A friend told me about a conflict she was having with her next door neighbor.
Due to a misunderstanding the neighbor was pretty upset, so much so that when they passed on the street and my friend said hello and reached out to shake his hand, he withdrew it, avoided eye contact, muttered a monotone “hi” and quickly walked past her.
She felt like she’d been punched in the stomach. Stunned, she walked back to her house wondering what had just happened. It was even more upsetting because she’d communicated with this man about the confusion that had initially caused the conflict, and she thought that he’d understood her point of view. She wanted to find out what went wrong, but he clearly didn’t want to discuss it.
We talked about the incident for a while, brainstorming strategies that would help her deal with this unexpected blow, but eventually I left her to think it over on her own.
A surprise attack is one of the hardest conflicts to handle. It’s a shock to the system. Often the first reaction (after your heartbeat returns to normal) is to blame the other person or to blame yourself and to get caught in endless internal dialogue about who’s at fault and what to do next.
Regardless of the cause, a troubling conflict may take time to untangle and can disrupt our lives while it’s going on. We lose our balance and often operate on half-power, the other half working non-stop to figure out where to assign blame and (as much as possible) to justify our own actions. If it’s disturbing enough we lose focus at work and at home, have difficulty making even routine decisions, and spend wakeful nights deliberating over the best way to handle it. It’s hard to do anything wholeheartedly until it’s resolved.
I felt a lot of empathy for my friend. I’ve been there and it’s no fun. One of the ways I tried to help was to listen when she needed to talk, and I suggested she take care of herself during the process of unraveling the situation. Conflict is hard on the body, on the mind and on the spirit, and there are strategies that can help us keep perspective and move the conflict toward a positive resolution.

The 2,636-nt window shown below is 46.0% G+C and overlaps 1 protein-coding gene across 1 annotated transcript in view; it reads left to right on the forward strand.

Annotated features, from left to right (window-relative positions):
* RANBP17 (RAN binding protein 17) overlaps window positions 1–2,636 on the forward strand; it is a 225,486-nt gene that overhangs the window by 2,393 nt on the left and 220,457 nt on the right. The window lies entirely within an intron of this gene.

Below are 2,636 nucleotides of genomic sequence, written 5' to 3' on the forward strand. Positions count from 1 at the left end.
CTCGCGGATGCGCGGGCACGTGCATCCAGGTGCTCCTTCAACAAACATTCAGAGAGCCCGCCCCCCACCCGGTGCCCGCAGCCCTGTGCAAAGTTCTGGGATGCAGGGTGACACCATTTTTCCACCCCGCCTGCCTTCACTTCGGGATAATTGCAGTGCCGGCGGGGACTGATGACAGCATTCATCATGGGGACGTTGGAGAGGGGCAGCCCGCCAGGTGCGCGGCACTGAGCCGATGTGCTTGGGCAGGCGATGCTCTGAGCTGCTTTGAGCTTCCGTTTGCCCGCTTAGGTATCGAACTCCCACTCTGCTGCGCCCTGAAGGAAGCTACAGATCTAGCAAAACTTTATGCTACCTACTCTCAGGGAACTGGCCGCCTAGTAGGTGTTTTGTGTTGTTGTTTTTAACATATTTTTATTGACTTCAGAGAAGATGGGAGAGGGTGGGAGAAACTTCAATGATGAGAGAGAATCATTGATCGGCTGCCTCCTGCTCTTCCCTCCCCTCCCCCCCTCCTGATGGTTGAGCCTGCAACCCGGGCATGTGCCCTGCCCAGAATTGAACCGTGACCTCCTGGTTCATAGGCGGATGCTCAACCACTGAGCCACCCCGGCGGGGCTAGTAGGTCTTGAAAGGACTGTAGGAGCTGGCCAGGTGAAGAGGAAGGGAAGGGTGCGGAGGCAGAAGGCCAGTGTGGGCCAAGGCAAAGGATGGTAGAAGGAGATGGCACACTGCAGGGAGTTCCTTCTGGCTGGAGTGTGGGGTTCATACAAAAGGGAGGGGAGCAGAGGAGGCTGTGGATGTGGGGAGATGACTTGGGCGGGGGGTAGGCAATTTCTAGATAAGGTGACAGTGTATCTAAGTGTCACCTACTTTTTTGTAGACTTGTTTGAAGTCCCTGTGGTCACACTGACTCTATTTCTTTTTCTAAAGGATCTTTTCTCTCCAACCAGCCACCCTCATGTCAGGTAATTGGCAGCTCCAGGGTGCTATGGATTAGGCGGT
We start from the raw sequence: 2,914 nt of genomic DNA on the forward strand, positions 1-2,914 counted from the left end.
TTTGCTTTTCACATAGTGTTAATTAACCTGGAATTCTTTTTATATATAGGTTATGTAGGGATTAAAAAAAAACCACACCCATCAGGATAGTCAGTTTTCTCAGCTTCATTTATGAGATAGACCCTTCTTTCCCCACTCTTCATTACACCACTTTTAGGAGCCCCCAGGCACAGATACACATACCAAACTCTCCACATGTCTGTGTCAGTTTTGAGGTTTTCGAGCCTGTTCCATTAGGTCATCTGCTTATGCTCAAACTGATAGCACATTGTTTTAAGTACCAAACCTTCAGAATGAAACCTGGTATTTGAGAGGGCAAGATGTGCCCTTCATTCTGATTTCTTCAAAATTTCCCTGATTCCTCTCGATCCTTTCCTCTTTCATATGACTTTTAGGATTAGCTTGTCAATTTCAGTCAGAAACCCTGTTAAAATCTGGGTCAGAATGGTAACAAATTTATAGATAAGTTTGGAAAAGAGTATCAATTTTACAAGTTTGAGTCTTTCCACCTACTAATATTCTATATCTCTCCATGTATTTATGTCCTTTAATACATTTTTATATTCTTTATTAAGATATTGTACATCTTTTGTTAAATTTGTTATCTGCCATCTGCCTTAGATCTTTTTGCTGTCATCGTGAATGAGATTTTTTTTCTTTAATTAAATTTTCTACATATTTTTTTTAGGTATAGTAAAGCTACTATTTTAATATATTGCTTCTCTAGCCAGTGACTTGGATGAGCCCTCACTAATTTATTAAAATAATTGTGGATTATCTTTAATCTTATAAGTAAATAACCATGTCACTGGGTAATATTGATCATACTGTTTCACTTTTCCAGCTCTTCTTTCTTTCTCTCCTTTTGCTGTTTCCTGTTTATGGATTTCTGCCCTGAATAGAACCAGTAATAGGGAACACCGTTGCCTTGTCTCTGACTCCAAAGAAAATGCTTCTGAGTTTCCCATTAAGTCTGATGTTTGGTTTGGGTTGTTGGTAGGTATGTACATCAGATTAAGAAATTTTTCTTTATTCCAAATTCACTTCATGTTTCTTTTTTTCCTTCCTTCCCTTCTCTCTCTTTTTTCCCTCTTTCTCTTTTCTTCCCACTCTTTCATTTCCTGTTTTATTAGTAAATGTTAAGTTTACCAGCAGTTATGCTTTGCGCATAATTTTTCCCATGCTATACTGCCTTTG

• Breathe and find your balance. A conflict can unbalance us with strong emotions and feelings of unworthiness, anger, sadness, and frustration. Don’t avoid these emotions, but rather treat them as guides. Appreciate and observe as you might observe a play. There is a lot of power in this emotional energy, and as you breathe and watch, you’ll find a way to use it that’s in line with your best purpose.
• Take the long view. It’s so easy to get caught in the turmoil of the conflict that we forget there will be a tomorrow. Take some quiet moments to close your eyes and see yourself in the future with the conflict resolved. Imagine how you’ll feel with the problem behind you. What would you like the relationship to look like a month from now, a year? Meanwhile, eat well, go to bed at regular hours, laugh and allow yourself to forget the problem occasionally. This may not be easy, but it’s effective. Allow your inner wisdom to work silently while you continue to engage in life.
• Reframe. Step outside the conflict momentarily. Instead of resisting it, ask yourself if there is a gift here – an invitation to look at the problem differently or to try out a new behavior. Acknowledge the other person by stepping into their shoes. Why are they behaving this way? What do they want? How would you feel if you were in their position?
• Practice. Brainstorm all possible responses to this situation and try them on for size. Get a friend and role-play alternatives you think you’d never choose because they’re so unlike your usual persona. Have fun exercising unexplored selves.
• Count your blessings. Notice the good things in your life. Cultivate gratitude and wonder.
After brainstorming many options my friend decided to write a letter to her neighbor. She refrained from justifying her own actions. Instead, she acknowledged his feelings and offered to talk with him about the situation. They began to talk and, over time, came to be good neighbors again.
Some questions to help you practice good conflict management:
1. What happens when you’re surprised by conflict?
2. How do you usually behave, and how is it different from what you would like to do?
3. Think about the last time you experienced this kind of “surprise attack.” How did you handle it? What might you have done differently? What next steps will you take?
Conflict can cause us to lose sight of the big picture — of what we truly want in life, why we’re here, and what’s important — or to see it more clearly. In “The Magic of Conflict,” author Thomas Crum says, “our quality of life depends not on what happens to us, but on what we do with what happens to us.” This feels true, doesn’t it? Making it operational is the key to finding our power.
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